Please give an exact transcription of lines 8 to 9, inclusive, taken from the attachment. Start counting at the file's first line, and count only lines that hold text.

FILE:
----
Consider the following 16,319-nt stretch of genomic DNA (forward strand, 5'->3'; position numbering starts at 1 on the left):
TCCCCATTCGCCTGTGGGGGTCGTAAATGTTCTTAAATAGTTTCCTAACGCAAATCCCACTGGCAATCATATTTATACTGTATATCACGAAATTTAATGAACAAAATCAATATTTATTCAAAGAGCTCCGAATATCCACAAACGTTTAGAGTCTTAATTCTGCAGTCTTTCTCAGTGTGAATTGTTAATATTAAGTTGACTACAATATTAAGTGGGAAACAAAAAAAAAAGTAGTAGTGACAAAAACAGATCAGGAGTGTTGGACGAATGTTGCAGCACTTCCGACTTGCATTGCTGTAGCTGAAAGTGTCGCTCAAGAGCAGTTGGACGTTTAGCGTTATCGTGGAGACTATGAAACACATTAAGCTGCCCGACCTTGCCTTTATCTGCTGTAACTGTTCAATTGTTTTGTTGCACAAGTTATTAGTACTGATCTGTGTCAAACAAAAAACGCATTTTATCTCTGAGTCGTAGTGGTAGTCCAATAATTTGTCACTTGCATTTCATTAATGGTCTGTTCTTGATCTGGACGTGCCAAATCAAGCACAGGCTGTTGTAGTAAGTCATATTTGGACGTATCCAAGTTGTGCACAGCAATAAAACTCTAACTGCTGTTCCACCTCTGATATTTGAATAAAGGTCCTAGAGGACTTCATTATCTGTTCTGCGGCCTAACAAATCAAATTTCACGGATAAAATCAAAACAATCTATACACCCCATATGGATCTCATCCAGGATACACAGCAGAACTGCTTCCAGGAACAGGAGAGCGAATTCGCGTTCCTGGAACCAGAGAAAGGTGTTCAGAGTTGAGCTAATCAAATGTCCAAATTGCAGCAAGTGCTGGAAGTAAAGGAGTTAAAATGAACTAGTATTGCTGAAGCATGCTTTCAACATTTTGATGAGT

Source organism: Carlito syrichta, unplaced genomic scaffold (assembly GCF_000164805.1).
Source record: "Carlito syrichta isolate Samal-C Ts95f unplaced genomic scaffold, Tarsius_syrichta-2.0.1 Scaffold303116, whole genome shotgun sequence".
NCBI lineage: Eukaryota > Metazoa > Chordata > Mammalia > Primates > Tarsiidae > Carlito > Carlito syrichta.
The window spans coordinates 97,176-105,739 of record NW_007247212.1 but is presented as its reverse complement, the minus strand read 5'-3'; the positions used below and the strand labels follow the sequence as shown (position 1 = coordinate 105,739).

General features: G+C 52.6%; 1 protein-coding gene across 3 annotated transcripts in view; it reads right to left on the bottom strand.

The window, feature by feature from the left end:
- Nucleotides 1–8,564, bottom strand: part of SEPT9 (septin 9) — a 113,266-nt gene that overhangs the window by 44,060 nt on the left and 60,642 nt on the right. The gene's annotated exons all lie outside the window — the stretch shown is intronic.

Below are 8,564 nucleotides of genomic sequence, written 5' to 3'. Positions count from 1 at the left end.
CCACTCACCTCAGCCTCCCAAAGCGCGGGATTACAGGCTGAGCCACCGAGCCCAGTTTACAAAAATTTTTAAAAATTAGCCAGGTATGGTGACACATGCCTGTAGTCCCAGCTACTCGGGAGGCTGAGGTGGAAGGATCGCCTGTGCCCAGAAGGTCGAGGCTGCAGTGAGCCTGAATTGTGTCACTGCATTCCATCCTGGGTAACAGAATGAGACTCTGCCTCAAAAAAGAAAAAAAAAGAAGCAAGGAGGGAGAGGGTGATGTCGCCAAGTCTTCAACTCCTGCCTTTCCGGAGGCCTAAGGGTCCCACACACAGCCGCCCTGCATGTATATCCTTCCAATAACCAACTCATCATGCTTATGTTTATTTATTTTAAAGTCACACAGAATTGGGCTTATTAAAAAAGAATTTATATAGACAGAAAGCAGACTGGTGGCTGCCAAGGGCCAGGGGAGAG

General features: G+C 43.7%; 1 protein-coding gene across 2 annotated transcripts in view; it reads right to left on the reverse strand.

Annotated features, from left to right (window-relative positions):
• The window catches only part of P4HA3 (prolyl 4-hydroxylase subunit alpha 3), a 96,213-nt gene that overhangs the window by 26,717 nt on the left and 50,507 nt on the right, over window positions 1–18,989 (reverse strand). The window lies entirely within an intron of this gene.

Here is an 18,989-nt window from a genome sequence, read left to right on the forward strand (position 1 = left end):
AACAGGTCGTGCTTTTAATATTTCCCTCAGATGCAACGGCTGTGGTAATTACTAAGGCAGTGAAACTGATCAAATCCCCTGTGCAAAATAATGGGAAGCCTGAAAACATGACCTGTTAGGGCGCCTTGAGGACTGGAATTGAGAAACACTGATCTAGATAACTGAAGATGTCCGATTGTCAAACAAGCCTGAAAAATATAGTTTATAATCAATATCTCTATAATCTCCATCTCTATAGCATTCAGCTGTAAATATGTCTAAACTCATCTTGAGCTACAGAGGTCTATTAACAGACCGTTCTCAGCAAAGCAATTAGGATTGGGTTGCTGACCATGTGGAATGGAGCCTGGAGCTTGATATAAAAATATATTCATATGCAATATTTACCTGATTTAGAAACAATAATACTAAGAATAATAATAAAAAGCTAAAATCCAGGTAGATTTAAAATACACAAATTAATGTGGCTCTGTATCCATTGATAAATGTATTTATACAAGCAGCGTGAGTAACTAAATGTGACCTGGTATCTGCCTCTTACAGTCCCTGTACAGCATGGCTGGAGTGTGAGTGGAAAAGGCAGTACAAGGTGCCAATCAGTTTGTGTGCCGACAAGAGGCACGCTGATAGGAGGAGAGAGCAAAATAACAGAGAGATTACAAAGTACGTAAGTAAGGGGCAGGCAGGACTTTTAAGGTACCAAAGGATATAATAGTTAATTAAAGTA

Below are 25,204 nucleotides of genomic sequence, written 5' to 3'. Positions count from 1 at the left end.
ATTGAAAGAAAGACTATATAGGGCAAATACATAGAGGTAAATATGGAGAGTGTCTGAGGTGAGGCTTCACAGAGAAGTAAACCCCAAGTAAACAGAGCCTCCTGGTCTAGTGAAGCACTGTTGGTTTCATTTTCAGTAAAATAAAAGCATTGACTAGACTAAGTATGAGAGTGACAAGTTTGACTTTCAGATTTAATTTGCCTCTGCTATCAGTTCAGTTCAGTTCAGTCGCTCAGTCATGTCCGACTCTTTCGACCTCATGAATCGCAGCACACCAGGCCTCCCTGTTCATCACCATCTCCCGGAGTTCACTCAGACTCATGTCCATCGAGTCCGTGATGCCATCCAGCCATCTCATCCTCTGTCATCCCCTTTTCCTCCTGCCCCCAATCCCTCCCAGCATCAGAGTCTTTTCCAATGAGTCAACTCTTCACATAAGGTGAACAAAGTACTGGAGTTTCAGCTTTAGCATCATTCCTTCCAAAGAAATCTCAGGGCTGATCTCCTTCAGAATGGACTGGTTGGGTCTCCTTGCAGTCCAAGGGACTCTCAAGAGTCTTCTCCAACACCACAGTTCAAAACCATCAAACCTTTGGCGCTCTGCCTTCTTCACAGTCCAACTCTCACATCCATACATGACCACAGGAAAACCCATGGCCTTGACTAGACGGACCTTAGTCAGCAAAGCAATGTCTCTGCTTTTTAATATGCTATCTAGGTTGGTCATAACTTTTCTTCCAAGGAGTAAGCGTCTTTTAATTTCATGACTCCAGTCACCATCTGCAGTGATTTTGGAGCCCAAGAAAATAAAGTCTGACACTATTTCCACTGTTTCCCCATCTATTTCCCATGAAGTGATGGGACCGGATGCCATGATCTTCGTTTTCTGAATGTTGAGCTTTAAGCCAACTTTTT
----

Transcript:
The window, feature by feature from the left end:
- Nucleotides 1–8,564, bottom strand: part of SEPT9 (septin 9) — a 113,266-nt gene that overhangs the window by 44,060 nt on the left and 60,642 nt on the right. The gene's annotated exons all lie outside the window — the stretch shown is intronic.